Millfield Mine disaster
Families of the miners waiting for news after the disaster
Ruins of the mining company. On November 5, 1930, gases in the mine were ignited by a spark between a trolley car and its railing. The ensuing explosion killed eighty-two people.
Backstory and Context
On November 5, 1930, an explosion occurred at the Millfield Mine resulting in the worst mine disaster in Ohio’s history. The mine was ran by the Sunday Creek Coal Company who also ran mines at San Troy, and operated many other mines in the Hocking Hills region.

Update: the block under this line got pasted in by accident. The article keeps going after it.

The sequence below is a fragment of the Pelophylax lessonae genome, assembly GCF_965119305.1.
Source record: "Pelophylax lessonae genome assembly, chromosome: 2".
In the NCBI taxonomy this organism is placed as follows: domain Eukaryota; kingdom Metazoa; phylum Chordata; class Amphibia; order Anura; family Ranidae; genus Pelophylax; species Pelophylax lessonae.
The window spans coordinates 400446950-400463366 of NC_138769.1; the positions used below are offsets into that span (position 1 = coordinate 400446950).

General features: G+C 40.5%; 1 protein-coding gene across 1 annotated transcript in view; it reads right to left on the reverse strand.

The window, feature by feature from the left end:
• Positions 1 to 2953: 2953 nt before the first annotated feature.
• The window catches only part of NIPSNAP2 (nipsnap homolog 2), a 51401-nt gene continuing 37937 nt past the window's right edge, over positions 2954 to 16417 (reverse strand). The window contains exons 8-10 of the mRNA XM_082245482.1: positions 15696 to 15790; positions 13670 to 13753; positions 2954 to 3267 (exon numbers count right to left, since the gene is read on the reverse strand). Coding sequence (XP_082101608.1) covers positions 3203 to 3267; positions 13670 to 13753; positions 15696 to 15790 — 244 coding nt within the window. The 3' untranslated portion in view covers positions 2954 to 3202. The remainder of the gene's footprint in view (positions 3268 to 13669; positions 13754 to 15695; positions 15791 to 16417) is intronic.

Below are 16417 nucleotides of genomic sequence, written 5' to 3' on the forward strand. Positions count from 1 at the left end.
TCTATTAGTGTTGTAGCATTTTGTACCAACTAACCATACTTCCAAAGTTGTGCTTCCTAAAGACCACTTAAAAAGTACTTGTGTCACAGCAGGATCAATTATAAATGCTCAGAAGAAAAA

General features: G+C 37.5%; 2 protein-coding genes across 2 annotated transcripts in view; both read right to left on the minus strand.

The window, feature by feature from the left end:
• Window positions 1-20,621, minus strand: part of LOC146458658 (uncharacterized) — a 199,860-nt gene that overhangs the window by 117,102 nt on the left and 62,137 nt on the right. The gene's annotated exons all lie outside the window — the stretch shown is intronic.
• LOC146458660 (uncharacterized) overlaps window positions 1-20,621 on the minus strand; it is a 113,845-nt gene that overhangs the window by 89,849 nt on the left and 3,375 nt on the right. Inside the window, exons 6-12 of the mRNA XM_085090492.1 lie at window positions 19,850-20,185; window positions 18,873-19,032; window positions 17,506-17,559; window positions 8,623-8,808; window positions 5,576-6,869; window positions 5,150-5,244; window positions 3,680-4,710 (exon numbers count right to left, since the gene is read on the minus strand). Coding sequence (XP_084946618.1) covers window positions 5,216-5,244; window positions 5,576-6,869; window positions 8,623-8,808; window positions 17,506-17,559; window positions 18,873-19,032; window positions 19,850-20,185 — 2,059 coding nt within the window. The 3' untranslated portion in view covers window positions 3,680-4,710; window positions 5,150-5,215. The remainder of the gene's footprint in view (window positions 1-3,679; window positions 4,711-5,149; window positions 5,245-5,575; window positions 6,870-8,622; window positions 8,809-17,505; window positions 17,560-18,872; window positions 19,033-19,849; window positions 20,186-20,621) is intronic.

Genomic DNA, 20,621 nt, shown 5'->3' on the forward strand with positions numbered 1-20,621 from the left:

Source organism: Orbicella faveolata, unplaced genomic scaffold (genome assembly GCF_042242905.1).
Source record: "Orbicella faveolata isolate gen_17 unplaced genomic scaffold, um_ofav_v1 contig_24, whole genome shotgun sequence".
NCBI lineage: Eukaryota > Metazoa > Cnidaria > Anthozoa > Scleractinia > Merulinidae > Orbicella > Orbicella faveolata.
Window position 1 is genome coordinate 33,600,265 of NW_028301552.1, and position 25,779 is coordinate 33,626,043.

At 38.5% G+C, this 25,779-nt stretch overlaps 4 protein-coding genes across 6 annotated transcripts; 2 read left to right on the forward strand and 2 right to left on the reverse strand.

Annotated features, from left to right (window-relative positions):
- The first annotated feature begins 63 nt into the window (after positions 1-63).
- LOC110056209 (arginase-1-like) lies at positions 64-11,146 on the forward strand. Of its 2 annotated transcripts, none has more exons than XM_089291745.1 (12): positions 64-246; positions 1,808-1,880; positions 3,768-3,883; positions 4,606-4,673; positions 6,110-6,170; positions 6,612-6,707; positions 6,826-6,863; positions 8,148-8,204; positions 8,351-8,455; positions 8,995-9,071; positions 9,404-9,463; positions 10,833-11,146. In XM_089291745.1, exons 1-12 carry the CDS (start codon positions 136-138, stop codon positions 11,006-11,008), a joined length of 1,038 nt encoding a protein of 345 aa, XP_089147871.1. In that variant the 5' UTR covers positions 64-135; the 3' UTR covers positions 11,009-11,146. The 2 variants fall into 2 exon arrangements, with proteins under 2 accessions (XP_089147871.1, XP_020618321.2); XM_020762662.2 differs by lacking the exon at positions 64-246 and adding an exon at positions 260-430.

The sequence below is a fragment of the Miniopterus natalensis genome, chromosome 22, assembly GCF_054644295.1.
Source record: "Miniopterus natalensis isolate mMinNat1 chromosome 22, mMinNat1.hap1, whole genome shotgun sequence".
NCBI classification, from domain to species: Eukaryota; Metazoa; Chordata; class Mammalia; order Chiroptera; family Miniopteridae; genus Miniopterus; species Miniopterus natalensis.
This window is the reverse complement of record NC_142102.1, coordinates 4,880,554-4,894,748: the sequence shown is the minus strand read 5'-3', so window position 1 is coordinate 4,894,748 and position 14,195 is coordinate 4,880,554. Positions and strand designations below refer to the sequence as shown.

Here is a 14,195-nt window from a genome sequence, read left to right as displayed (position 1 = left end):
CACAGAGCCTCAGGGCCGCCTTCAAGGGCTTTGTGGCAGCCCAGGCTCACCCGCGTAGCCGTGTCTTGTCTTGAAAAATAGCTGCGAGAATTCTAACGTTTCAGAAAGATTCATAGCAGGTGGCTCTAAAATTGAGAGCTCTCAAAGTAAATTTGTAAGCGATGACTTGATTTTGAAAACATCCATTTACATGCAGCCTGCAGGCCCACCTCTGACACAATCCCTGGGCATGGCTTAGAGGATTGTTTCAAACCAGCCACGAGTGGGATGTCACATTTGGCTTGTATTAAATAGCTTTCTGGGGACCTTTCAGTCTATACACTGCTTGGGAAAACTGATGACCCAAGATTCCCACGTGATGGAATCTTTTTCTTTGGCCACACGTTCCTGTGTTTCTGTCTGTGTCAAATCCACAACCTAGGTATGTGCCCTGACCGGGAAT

At approximately 11:45 A.M. methane gas that had accumulated in the mine shaft ignited when a spark was created between a trolley car and the railing causing the explosion. The explosion was felt for many miles.
One hundred ninety-one miners went to work on this day. Of the 191 miners, 73 lost their lives. While some died from the explosion, others lost their lives to carbon monoxide that filled the mine shaft. Others lost in the disaster included the company’s president, William Tytus, 4 other mine officials who were inspecting new safety equipment, and 4 visitors.
Nineteen miners were found 9 hours after the explosion by rescuers. They were three miles from the main shaft. The disaster received national and international press which led to an improvement in Ohio’s mine safety laws in 1931.